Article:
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Research has begun to shape both our ways of conceptualizing algebraic thinking and the routes by which its growth might be encouraged. Three of its main themes are thinking relationally about equality, thinking rule-wise in pattern generalization, and thinking representationally about the relations in problem situations.

- Children who view the equal sign relationally do not need to compute the total of both sides of an equation such as 67 + 86 = 68 + 85 in order to determine equality. Research has shown that viewing the equal sign relationally is indicative of algebraic thinking and moreover supports more advanced forms of algebraic activity.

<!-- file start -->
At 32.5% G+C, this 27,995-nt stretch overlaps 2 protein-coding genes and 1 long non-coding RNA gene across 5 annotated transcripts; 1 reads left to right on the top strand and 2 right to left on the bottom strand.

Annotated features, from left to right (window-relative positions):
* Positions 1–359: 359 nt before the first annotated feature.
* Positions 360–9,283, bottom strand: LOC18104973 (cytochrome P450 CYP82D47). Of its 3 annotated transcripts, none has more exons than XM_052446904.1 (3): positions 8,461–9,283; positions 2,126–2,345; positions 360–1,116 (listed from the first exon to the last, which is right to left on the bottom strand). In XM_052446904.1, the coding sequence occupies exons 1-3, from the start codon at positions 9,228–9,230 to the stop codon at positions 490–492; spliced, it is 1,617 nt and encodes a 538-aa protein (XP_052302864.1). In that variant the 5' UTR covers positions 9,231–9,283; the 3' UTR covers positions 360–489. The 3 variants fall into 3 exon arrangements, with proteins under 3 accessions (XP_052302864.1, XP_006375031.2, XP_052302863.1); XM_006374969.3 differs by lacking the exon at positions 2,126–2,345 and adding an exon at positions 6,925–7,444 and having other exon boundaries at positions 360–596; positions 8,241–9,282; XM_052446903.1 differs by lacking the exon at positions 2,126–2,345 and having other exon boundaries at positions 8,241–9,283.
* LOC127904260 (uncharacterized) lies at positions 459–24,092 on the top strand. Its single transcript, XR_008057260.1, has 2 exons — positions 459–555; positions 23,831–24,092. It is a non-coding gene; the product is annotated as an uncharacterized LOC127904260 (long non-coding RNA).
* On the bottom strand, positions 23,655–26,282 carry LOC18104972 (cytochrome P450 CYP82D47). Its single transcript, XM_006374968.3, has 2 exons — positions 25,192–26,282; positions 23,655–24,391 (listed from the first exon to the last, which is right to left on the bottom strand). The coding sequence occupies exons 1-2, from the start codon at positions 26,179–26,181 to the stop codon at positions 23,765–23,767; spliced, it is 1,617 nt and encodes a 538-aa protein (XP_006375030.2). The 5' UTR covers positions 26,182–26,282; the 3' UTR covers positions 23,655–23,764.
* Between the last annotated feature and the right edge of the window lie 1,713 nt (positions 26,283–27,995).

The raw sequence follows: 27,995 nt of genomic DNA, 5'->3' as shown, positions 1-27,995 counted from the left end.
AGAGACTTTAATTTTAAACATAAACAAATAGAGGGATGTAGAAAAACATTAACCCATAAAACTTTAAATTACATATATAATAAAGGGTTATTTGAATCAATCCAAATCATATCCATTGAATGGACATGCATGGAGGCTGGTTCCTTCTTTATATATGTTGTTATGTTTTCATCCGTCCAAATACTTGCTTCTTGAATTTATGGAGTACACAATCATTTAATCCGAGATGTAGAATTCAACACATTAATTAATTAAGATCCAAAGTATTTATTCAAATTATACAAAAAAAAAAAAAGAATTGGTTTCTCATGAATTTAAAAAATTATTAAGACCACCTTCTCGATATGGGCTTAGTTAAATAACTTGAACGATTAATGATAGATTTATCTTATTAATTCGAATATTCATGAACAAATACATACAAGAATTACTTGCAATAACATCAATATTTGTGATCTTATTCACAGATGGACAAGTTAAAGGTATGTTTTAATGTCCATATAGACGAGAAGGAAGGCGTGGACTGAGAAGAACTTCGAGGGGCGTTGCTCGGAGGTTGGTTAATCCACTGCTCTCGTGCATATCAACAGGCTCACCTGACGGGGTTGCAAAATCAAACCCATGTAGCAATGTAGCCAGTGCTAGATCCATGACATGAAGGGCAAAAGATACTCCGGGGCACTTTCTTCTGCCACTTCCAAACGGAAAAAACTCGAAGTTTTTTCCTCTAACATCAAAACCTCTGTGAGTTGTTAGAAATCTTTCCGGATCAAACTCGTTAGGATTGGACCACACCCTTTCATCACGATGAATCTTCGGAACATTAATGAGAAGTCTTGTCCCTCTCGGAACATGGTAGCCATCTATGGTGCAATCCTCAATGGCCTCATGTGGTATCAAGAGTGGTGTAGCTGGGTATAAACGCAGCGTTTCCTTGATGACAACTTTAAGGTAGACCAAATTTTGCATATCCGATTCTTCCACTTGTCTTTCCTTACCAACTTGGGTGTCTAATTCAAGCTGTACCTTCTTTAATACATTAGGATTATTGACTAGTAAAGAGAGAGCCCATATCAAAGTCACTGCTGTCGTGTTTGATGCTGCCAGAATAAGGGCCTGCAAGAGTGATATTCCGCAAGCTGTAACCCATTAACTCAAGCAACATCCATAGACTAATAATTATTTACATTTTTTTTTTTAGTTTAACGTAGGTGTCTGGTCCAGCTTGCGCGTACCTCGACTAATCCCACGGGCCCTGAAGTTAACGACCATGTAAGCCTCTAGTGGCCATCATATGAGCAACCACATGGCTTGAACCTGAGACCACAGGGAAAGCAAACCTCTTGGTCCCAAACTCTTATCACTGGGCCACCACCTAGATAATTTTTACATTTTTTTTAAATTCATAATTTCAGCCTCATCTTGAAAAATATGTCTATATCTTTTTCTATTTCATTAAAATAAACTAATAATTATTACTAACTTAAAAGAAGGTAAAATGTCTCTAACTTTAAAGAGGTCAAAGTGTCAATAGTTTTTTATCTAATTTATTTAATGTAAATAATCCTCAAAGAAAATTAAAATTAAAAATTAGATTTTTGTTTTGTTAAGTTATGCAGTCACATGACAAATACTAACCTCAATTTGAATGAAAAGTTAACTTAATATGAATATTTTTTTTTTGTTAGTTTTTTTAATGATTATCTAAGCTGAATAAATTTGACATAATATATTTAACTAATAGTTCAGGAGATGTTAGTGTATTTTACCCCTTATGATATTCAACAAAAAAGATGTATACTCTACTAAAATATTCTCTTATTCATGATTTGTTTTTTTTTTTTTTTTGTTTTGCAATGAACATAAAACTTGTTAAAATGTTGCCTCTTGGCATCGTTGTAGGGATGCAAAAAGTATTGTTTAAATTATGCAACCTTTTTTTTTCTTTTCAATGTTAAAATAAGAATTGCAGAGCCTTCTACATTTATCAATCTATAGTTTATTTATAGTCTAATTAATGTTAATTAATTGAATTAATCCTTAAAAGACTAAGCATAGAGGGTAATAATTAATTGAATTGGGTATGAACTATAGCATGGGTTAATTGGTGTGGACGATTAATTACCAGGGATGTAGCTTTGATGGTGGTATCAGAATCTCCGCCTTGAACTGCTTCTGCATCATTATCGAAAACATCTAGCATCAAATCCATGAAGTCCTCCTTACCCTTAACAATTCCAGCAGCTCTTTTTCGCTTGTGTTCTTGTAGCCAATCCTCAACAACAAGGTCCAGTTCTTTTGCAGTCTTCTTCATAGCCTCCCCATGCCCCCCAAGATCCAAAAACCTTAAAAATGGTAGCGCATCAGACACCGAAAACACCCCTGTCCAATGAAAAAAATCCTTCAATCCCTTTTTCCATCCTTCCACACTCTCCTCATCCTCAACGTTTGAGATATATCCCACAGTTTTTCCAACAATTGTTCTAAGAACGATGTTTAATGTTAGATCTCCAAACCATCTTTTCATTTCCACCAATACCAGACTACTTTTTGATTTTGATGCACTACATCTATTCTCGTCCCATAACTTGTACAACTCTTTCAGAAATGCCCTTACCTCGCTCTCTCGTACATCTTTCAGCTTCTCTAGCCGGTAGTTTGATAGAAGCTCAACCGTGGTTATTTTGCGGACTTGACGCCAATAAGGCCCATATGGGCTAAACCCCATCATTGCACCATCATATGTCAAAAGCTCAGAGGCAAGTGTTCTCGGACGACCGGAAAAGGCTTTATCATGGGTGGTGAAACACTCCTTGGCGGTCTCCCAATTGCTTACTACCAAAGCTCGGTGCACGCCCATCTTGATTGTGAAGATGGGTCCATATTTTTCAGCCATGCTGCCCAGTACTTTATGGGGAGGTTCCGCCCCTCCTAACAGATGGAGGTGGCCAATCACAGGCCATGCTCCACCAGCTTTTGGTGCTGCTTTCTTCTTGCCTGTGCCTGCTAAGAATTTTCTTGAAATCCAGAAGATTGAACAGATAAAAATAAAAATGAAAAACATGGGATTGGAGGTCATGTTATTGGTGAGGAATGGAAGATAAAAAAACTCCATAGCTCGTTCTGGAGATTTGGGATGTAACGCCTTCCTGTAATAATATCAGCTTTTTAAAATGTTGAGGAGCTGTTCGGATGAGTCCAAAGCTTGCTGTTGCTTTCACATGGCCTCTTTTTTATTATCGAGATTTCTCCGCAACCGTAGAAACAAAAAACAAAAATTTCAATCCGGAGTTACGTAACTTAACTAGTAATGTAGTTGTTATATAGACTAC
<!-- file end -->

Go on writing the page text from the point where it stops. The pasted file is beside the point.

- Recent research in patterning suggests that pattern generalization is algebraic when it involves generating
*rules* to calculate with. Once children have determined the commonality of a pattern and have generalized it to other terms, an effective question to ask them is how to build a really "big" figure of the sequence, without specifying a particular figure number. - Elementary school children use a variety of representations to signify the relations in the mathematical problems they are asked to solve-some of these representations providing a potential bridge between arithmetic and algebra. The so-called pictorial-equation method is one representation that has been found to be especially conducive to developing algebraic thinking.

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